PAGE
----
Getting started…

So the module formally begins tomorrow and the plan is to introduce the idea of a digital online professional development plan (pdp) to the students (and probably ourselves to an extent) and set out the aims of the module and the various skills sessions that will be taking place. Although there is very much a formalised structure to the module in terms of learning outcomes, the students will be encouraged to explore the various technologies for themselves and apply the idea of a digital portfolio in a way that fits comfortably with their existing working process. Hopefully they will become comfortable with the basic principles enough to begin self-supporting one another and sharing their own best-practice based on their experiments, there’s no particular right and wrong way to do this stuff, just figuring out a way that works best for you.

I attended the Repositories Support Projects ‘Doing it Differently’ event in Sheffield last week which brought together a number of HE institutions and funded projects to present different ways of producing academic repositories from custom configurations of e-prints and D-Space, to itunes-U and reference management software Mendeley and xpert. Of most interest to me in relation to the D-traces project was the presentation by Joss Winn on the potential for using simple WordPress blogs and multi-user installations as an effective repository for scholarly publishing. This is nothing new in itself, the idea of WordPress being used as a CMS is fairly well documented, however I was really excited to see someone offering up ways of publishing that are easy and cost effective and also relatively risk-averse. As with D-traces, the challenge is to not add more complexity to peoples existing ways of working that effectively turn them away from the digital. Joss described one very simple and effective change made to gain academic support to the idea of instant publishing within WordPress that I not heard of before, rather than perceive the blog as a fixed publishing end-point akin to traditional publishing methods, Joss simply began calling blogs ‘documents’ and encouraged users to work on multiple blogs or documents as they would a word document. The benefits of writing in this way being fairly obvious in that the blog itself works on the authors behalf by providing links, feeds, automated semantic tagging via opencalais etc. In this way we can begin to be much more flexible in our approach to both writing, publishing and self/institutional archiving. The use of RSS in creating subject specific research repositories linked from an institutional repository is something that I would like to look at further and I like the thought that through the creative use of simple feeds, any number of collections can be assembled and presented in a variety of ways through the WordPress interface. Joss’ presentation notes can be found here.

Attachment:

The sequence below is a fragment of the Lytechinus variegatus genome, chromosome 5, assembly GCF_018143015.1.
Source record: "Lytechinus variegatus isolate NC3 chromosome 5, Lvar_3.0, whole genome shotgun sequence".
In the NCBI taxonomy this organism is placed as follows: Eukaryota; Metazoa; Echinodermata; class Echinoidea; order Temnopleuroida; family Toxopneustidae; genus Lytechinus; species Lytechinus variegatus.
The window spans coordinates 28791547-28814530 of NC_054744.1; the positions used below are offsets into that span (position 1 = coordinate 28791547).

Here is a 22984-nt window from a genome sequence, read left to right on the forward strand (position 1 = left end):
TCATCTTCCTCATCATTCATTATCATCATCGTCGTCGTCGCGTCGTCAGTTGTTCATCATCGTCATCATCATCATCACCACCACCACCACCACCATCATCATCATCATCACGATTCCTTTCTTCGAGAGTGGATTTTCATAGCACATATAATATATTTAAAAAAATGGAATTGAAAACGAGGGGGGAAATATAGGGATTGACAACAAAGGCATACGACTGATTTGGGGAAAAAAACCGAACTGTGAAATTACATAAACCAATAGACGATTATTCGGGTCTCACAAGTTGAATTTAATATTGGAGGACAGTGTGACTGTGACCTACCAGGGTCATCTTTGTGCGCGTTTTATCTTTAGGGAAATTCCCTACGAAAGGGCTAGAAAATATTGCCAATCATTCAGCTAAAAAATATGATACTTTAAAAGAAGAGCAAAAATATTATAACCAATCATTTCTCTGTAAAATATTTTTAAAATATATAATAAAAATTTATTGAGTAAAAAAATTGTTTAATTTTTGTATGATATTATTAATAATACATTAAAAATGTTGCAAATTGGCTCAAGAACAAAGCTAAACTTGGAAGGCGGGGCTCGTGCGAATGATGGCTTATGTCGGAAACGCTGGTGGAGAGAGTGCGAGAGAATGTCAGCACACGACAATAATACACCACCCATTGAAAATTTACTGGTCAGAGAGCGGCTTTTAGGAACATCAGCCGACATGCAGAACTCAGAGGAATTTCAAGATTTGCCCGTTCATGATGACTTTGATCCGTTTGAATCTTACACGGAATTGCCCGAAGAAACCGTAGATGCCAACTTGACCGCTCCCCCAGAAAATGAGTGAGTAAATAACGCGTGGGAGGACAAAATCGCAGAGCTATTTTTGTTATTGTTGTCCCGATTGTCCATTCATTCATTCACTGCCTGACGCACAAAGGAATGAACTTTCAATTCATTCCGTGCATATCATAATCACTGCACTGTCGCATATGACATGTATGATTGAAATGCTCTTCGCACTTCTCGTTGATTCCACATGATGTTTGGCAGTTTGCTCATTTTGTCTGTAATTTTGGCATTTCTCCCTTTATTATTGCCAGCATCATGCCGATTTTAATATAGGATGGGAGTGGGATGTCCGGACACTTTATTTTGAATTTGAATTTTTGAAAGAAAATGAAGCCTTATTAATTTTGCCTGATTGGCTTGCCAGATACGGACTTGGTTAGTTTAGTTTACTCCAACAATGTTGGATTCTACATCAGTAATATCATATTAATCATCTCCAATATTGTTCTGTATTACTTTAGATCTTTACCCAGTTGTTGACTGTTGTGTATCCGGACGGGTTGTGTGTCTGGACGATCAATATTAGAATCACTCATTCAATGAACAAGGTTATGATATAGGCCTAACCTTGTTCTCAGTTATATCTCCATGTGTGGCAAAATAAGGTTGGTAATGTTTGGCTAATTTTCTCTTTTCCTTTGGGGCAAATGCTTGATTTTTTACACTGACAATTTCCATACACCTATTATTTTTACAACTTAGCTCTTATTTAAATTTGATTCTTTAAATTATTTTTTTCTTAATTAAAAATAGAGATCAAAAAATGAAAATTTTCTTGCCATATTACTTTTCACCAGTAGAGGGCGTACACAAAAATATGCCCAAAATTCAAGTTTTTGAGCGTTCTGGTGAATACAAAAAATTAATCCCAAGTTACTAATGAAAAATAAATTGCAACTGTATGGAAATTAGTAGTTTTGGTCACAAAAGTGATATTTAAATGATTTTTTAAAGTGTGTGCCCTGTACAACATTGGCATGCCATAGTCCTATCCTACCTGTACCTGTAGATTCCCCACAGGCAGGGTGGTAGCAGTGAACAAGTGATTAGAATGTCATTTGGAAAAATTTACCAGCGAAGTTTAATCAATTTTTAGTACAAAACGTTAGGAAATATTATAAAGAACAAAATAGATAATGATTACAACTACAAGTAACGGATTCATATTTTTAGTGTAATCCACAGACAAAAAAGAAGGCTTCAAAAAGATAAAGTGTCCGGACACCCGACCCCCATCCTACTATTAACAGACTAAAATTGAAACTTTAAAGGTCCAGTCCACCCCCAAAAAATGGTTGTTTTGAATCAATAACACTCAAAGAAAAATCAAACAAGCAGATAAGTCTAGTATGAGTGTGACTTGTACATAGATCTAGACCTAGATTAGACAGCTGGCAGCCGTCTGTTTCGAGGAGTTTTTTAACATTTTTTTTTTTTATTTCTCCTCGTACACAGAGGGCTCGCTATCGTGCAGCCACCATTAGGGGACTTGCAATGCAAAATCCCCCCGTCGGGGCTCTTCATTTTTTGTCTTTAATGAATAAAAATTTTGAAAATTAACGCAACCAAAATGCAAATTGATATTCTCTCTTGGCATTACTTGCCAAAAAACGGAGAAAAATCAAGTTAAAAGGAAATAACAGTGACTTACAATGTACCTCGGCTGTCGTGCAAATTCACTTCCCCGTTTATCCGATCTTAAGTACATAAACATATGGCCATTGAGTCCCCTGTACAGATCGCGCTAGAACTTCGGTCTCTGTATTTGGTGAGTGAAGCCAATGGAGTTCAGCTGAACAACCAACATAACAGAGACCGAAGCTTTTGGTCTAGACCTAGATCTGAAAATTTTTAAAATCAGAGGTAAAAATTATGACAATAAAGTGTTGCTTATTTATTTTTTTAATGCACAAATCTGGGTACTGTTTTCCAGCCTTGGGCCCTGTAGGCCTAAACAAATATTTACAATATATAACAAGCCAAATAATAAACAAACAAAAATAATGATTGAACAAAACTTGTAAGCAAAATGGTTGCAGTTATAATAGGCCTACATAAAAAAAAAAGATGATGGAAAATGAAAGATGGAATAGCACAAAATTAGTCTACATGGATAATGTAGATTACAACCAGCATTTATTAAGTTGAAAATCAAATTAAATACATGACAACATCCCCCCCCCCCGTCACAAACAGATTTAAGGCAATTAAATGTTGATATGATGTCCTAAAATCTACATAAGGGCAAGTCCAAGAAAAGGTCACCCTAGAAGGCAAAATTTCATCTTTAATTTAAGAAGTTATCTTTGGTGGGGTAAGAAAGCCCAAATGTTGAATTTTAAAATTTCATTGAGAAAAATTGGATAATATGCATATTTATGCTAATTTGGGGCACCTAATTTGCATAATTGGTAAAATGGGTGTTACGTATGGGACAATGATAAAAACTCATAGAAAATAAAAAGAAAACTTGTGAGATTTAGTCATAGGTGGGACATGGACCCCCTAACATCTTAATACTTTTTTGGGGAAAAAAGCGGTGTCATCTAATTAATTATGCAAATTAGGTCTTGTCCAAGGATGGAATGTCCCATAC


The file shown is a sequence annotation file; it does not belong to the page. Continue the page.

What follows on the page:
WordPress is a fantastic tool and can be made to do any number of things as well as offering up a massive amount of community developed widgets to suit most of the users needs. However I’m also very aware of wanting the students on the D-traces module to be able to get into the process of blogging right away, with the minimum of fuss and see immediate and impressive results. The emphasis at this point being on ease of use, adoption and enjoyment, beyond this the students themselves will decide what tools and technology to employ to suit their needs. Something that they might find an interesting alternative to WordPress is tumblr, which I had come across a while ago but revisiting it I think the visual format might work really well with their documentation and the short ‘notebook’ format might be less daunting than the full blown text heavy format of a traditional blog. I particularly like the ‘archive’ view of tumblr blogs for example culturite and I think it seems to make any content look automatically cool by its formatting. I’ll probably begin to experiment a little with tumblr, maybe by just linking the content from here into a tumblr site for now to see how it looks and which I prefer using.